In secret testimony, Caruso was grilled about what USC knew about disgraced gynecologist Dr. Conrad Murray and the women who had accused him of sex crimes.
In a deposition that was sealed to protect the privacy of accusers, Caruso told lawyers for Murray and several other defendants in the case that he had never previously heard of any of the accusers’ allegations.
Murray also testified on Thursday that Caruso told him not to worry about the allegations when he first learned, adding that USC had taken the allegations “very seriously.”
Murray testified there is no evidence that the women fabricated the allegations, but added that they were told “how serious they were.”
Several of Murray’s accusers have previously said that Caruso told them not to worry about the allegations and encouraged them not to share what they were telling him.
In a separate deposition, Caruso said he also recommended that Murray put his own reputation on the line by having an ethics panel evaluate his medical license.
“Had he not done that, he would have had to be terminated by USC,” Caruso testified, adding that he told Murray that his “very real, very potentially career-ending, very bad outcome” was “more than he would ever need to know.”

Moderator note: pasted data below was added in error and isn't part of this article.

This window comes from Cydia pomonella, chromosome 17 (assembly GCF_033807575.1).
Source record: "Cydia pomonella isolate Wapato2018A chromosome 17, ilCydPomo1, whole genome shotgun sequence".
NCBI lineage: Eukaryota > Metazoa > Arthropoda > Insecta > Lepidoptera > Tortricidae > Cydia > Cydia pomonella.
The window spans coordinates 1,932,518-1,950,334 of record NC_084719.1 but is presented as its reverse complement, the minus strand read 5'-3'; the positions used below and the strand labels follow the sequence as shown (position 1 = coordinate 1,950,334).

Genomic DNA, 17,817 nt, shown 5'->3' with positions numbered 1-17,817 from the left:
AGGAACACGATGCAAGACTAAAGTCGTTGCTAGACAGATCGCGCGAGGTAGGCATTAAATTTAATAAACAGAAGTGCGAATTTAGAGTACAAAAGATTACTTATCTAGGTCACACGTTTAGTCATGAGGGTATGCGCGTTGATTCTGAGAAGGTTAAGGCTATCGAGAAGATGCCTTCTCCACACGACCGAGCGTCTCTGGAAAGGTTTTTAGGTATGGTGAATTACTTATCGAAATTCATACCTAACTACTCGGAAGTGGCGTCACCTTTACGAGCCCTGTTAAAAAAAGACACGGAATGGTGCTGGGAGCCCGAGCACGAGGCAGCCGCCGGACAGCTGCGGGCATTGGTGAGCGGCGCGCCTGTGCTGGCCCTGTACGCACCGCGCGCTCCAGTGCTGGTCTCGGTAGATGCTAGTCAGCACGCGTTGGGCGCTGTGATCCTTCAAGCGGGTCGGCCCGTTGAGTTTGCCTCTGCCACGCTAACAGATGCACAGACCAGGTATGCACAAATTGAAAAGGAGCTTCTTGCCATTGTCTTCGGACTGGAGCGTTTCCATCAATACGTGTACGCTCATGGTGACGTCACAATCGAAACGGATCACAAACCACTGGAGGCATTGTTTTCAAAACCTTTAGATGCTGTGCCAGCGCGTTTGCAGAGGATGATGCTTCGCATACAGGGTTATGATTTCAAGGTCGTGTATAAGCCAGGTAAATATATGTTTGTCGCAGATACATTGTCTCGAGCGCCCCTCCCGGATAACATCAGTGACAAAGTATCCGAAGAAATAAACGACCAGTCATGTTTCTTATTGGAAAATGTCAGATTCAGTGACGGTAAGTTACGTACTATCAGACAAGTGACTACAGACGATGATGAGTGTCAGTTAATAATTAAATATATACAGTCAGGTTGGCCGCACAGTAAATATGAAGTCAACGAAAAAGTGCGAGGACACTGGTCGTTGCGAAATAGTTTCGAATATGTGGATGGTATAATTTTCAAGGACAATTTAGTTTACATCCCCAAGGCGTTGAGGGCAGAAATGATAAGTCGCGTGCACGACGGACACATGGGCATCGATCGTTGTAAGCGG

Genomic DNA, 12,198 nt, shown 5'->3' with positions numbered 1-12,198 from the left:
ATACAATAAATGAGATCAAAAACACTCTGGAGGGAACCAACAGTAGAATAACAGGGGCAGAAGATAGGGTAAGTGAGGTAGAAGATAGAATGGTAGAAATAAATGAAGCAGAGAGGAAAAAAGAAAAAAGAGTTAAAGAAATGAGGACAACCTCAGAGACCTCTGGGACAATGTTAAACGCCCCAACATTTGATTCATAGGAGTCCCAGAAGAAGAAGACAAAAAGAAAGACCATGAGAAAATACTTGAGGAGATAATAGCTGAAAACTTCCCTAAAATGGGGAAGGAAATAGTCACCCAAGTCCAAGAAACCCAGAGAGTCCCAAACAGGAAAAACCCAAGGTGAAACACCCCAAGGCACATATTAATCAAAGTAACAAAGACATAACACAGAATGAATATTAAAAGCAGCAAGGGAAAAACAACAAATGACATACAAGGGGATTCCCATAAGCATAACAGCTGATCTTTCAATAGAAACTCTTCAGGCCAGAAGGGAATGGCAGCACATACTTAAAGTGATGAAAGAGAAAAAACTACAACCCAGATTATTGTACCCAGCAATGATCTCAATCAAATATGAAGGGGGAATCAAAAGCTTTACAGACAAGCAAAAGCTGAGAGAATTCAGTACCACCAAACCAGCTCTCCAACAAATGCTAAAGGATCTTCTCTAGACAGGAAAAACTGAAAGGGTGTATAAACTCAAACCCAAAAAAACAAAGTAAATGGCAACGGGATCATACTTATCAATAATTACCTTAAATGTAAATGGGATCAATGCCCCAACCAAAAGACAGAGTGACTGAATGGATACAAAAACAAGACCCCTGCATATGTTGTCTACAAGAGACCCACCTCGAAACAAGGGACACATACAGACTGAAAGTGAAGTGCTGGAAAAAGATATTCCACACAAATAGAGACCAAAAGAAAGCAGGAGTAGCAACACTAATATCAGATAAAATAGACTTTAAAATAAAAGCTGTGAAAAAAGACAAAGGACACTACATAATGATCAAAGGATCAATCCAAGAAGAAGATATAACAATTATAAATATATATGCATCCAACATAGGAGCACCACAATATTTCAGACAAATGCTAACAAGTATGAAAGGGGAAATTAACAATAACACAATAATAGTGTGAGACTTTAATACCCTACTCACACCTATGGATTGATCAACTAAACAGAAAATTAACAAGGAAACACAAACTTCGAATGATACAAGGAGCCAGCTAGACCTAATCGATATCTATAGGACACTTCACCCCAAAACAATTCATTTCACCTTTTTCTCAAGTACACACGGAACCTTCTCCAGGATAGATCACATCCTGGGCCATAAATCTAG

In the deposition, Caruso said that he learned of the accusations against Murray in 2016, shortly after the doctor’s former assistant filed a lawsuit accusing Murray of sexual abuse.
In his statement to The Times, Caruso characterized Murray’s accusers as “tragic and unprofessional.”
Caruso, a USC professor of medical ethics and a staff member on the board of the Medical Board of California, said he was “deeply disturbed” by the allegations.
“To me, this is an unspeakable horror,” he said in the statement. “I am very troubled by the idea that a physician could abuse patients for his own ego or for political gain and that the people closest to him would be powerless to stop it.”
Caruso also described the allegations as “unfounded.”